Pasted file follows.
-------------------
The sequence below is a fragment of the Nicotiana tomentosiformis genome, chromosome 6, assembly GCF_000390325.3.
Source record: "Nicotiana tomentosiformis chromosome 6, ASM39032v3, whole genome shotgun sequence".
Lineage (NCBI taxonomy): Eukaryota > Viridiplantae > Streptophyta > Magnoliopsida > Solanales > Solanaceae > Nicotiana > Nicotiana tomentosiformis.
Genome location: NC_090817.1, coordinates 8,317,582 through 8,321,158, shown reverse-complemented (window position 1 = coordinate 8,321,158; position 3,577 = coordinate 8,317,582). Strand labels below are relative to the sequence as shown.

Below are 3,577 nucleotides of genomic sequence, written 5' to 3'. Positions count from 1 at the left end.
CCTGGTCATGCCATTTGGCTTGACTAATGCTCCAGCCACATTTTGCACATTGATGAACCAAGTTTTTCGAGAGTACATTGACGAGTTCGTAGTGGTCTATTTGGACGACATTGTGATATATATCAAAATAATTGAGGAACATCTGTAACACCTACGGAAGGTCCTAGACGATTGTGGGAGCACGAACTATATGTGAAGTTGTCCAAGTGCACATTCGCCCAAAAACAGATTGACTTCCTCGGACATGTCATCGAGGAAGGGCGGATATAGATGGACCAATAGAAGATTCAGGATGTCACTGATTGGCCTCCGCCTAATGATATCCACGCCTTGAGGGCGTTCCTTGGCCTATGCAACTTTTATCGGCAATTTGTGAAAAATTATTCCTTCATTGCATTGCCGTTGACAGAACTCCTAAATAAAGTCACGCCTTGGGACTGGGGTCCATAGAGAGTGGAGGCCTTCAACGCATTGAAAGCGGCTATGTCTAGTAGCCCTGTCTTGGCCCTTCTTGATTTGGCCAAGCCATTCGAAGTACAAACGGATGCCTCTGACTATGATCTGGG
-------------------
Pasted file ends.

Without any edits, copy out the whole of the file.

The sequence below is a fragment of the Nicotiana tomentosiformis genome, chromosome 6, assembly GCF_000390325.3.
Source record: "Nicotiana tomentosiformis chromosome 6, ASM39032v3, whole genome shotgun sequence".
Lineage (NCBI taxonomy): Eukaryota > Viridiplantae > Streptophyta > Magnoliopsida > Solanales > Solanaceae > Nicotiana > Nicotiana tomentosiformis.
Genome location: NC_090817.1, coordinates 8,317,582 through 8,321,158, shown reverse-complemented (window position 1 = coordinate 8,321,158; position 3,577 = coordinate 8,317,582). Strand labels below are relative to the sequence as shown.

Below are 3,577 nucleotides of genomic sequence, written 5' to 3'. Positions count from 1 at the left end.
CCTGGTCATGCCATTTGGCTTGACTAATGCTCCAGCCACATTTTGCACATTGATGAACCAAGTTTTTCGAGAGTACATTGACGAGTTCGTAGTGGTCTATTTGGACGACATTGTGATATATATCAAAATAATTGAGGAACATCTGTAACACCTACGGAAGGTCCTAGACGATTGTGGGAGCACGAACTATATGTGAAGTTGTCCAAGTGCACATTCGCCCAAAAACAGATTGACTTCCTCGGACATGTCATCGAGGAAGGGCGGATATAGATGGACCAATAGAAGATTCAGGATGTCACTGATTGGCCTCCGCCTAATGATATCCACGCCTTGAGGGCGTTCCTTGGCCTATGCAACTTTTATCGGCAATTTGTGAAAAATTATTCCTTCATTGCATTGCCGTTGACAGAACTCCTAAATAAAGTCACGCCTTGGGACTGGGGTCCATAGAGAGTGGAGGCCTTCAACGCATTGAAAGCGGCTATGTCTAGTAGCCCTGTCTTGGCCCTTCTTGATTTGGCCAAGCCATTCGAAGTACAAACGGATGCCTCTGACTATGATCTGGG